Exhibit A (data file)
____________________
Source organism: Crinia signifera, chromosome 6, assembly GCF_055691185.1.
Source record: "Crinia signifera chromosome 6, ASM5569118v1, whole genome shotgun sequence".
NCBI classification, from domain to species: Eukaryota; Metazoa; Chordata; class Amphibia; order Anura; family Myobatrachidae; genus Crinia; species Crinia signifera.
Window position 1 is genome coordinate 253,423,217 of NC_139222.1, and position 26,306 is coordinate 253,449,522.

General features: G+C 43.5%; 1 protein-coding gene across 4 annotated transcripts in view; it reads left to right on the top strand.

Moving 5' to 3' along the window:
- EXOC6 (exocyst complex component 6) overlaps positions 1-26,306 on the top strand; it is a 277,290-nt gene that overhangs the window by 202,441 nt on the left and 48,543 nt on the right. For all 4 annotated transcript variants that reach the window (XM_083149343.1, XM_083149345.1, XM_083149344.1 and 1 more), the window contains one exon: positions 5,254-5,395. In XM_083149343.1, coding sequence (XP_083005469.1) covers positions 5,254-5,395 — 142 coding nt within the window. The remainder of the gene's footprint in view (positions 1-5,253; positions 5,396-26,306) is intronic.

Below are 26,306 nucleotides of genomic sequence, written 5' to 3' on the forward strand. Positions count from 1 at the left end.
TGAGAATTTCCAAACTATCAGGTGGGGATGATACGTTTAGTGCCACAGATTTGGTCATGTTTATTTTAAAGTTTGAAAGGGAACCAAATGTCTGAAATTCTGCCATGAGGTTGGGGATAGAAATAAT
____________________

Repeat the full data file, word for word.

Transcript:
Source organism: Crinia signifera, chromosome 6, assembly GCF_055691185.1.
Source record: "Crinia signifera chromosome 6, ASM5569118v1, whole genome shotgun sequence".
NCBI classification, from domain to species: Eukaryota; Metazoa; Chordata; class Amphibia; order Anura; family Myobatrachidae; genus Crinia; species Crinia signifera.
Window position 1 is genome coordinate 253,423,217 of NC_139222.1, and position 26,306 is coordinate 253,449,522.

General features: G+C 43.5%; 1 protein-coding gene across 4 annotated transcripts in view; it reads left to right on the top strand.

Moving 5' to 3' along the window:
- EXOC6 (exocyst complex component 6) overlaps positions 1-26,306 on the top strand; it is a 277,290-nt gene that overhangs the window by 202,441 nt on the left and 48,543 nt on the right. For all 4 annotated transcript variants that reach the window (XM_083149343.1, XM_083149345.1, XM_083149344.1 and 1 more), the window contains one exon: positions 5,254-5,395. In XM_083149343.1, coding sequence (XP_083005469.1) covers positions 5,254-5,395 — 142 coding nt within the window. The remainder of the gene's footprint in view (positions 1-5,253; positions 5,396-26,306) is intronic.

Below are 26,306 nucleotides of genomic sequence, written 5' to 3' on the forward strand. Positions count from 1 at the left end.
TGAGAATTTCCAAACTATCAGGTGGGGATGATACGTTTAGTGCCACAGATTTGGTCATGTTTATTTTAAAGTTTGAAAGGGAACCAAATGTCTGAAATTCTGCCATGAGGTTGGGGATAGAAATAAT